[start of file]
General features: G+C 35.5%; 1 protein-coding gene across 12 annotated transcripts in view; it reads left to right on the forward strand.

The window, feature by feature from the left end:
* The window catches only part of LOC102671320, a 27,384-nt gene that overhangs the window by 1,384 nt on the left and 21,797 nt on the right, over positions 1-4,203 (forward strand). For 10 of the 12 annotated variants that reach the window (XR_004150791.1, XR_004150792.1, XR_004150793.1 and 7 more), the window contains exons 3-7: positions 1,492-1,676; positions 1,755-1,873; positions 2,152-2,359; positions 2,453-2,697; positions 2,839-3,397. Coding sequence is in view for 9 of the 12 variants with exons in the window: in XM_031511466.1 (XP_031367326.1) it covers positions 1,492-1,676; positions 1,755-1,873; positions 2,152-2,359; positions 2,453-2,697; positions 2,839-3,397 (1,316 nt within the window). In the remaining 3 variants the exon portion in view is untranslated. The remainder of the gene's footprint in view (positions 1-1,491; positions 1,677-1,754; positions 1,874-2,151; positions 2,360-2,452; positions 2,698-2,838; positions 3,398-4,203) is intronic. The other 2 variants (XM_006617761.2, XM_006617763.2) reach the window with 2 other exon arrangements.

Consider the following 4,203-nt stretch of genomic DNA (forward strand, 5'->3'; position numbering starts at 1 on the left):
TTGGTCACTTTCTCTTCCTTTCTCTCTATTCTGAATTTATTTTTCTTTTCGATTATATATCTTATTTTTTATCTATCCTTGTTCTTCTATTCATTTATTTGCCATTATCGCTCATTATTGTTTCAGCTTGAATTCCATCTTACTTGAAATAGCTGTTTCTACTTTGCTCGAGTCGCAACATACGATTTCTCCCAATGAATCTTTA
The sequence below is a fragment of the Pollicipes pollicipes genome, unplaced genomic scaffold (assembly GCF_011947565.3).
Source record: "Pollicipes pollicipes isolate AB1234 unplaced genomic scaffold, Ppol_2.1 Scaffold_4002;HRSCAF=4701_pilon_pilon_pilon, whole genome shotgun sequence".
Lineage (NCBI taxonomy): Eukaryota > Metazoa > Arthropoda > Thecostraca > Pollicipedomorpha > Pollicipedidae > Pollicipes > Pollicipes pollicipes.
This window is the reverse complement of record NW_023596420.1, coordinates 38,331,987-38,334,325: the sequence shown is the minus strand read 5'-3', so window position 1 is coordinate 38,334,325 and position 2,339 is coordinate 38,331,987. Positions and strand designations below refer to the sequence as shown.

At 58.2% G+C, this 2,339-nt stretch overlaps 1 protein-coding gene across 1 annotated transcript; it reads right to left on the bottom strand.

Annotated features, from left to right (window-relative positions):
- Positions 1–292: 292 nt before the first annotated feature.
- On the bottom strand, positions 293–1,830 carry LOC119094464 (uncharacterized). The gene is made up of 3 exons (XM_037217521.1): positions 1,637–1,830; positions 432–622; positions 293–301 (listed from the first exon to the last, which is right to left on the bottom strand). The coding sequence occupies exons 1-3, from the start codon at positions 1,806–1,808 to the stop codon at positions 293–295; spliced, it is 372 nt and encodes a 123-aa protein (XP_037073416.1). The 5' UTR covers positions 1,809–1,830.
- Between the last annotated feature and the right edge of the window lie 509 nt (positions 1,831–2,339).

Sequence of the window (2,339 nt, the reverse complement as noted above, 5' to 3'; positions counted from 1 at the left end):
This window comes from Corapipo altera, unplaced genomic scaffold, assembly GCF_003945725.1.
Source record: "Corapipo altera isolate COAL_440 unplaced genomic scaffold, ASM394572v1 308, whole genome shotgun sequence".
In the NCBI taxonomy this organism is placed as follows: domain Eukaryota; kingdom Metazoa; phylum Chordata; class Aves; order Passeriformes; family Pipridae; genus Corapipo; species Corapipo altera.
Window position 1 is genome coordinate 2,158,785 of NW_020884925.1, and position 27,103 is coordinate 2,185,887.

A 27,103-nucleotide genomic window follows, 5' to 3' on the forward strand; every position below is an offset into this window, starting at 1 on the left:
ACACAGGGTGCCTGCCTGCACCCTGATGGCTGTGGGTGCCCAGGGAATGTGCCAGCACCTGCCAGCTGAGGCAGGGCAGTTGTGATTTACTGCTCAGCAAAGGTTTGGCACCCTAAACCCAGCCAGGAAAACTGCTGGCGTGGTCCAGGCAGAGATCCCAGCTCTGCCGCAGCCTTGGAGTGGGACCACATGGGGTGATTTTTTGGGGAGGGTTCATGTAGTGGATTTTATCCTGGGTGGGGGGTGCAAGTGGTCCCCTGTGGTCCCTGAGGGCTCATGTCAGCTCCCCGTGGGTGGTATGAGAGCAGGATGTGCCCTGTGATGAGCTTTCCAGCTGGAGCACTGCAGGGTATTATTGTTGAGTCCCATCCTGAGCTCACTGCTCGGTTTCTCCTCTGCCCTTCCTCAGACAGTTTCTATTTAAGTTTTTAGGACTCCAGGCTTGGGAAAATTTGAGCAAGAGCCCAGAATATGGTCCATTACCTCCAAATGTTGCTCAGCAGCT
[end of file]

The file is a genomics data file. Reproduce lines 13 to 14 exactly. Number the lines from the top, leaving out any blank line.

- On the bottom strand, positions 293–1,830 carry LOC119094464 (uncharacterized). The gene is made up of 3 exons (XM_037217521.1): positions 1,637–1,830; positions 432–622; positions 293–301 (listed from the first exon to the last, which is right to left on the bottom strand). The coding sequence occupies exons 1-3, from the start codon at positions 1,806–1,808 to the stop codon at positions 293–295; spliced, it is 372 nt and encodes a 123-aa protein (XP_037073416.1). The 5' UTR covers positions 1,809–1,830.
- Between the last annotated feature and the right edge of the window lie 509 nt (positions 1,831–2,339).